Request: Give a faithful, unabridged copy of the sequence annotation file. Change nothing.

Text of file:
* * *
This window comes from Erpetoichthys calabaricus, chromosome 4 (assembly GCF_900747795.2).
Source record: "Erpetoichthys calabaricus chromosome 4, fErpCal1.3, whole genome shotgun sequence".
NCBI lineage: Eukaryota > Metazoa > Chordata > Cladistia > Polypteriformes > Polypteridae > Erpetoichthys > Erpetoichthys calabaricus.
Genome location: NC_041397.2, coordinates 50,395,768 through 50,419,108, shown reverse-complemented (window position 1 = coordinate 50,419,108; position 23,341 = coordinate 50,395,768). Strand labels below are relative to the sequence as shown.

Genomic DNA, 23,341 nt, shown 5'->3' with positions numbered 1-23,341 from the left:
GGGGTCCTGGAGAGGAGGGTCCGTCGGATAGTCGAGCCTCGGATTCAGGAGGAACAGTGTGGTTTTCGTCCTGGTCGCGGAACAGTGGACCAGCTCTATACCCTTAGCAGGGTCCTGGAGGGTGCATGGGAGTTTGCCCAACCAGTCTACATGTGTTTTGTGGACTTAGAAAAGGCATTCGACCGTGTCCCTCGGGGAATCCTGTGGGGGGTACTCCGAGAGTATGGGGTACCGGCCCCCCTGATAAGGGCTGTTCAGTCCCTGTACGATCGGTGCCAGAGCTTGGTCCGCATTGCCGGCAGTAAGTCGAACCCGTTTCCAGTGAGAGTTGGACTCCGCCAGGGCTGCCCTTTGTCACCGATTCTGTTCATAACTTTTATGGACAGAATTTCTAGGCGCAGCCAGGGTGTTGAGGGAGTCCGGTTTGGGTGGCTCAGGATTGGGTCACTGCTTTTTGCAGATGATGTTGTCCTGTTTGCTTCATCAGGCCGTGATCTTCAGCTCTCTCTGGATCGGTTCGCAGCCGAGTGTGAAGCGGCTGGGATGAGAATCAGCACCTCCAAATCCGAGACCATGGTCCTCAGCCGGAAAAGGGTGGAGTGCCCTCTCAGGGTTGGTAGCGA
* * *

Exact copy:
This window comes from Erpetoichthys calabaricus, chromosome 4 (assembly GCF_900747795.2).
Source record: "Erpetoichthys calabaricus chromosome 4, fErpCal1.3, whole genome shotgun sequence".
NCBI lineage: Eukaryota > Metazoa > Chordata > Cladistia > Polypteriformes > Polypteridae > Erpetoichthys > Erpetoichthys calabaricus.
Genome location: NC_041397.2, coordinates 50,395,768 through 50,419,108, shown reverse-complemented (window position 1 = coordinate 50,419,108; position 23,341 = coordinate 50,395,768). Strand labels below are relative to the sequence as shown.

Genomic DNA, 23,341 nt, shown 5'->3' with positions numbered 1-23,341 from the left:
GGGGTCCTGGAGAGGAGGGTCCGTCGGATAGTCGAGCCTCGGATTCAGGAGGAACAGTGTGGTTTTCGTCCTGGTCGCGGAACAGTGGACCAGCTCTATACCCTTAGCAGGGTCCTGGAGGGTGCATGGGAGTTTGCCCAACCAGTCTACATGTGTTTTGTGGACTTAGAAAAGGCATTCGACCGTGTCCCTCGGGGAATCCTGTGGGGGGTACTCCGAGAGTATGGGGTACCGGCCCCCCTGATAAGGGCTGTTCAGTCCCTGTACGATCGGTGCCAGAGCTTGGTCCGCATTGCCGGCAGTAAGTCGAACCCGTTTCCAGTGAGAGTTGGACTCCGCCAGGGCTGCCCTTTGTCACCGATTCTGTTCATAACTTTTATGGACAGAATTTCTAGGCGCAGCCAGGGTGTTGAGGGAGTCCGGTTTGGGTGGCTCAGGATTGGGTCACTGCTTTTTGCAGATGATGTTGTCCTGTTTGCTTCATCAGGCCGTGATCTTCAGCTCTCTCTGGATCGGTTCGCAGCCGAGTGTGAAGCGGCTGGGATGAGAATCAGCACCTCCAAATCCGAGACCATGGTCCTCAGCCGGAAAAGGGTGGAGTGCCCTCTCAGGGTTGGTAGCGA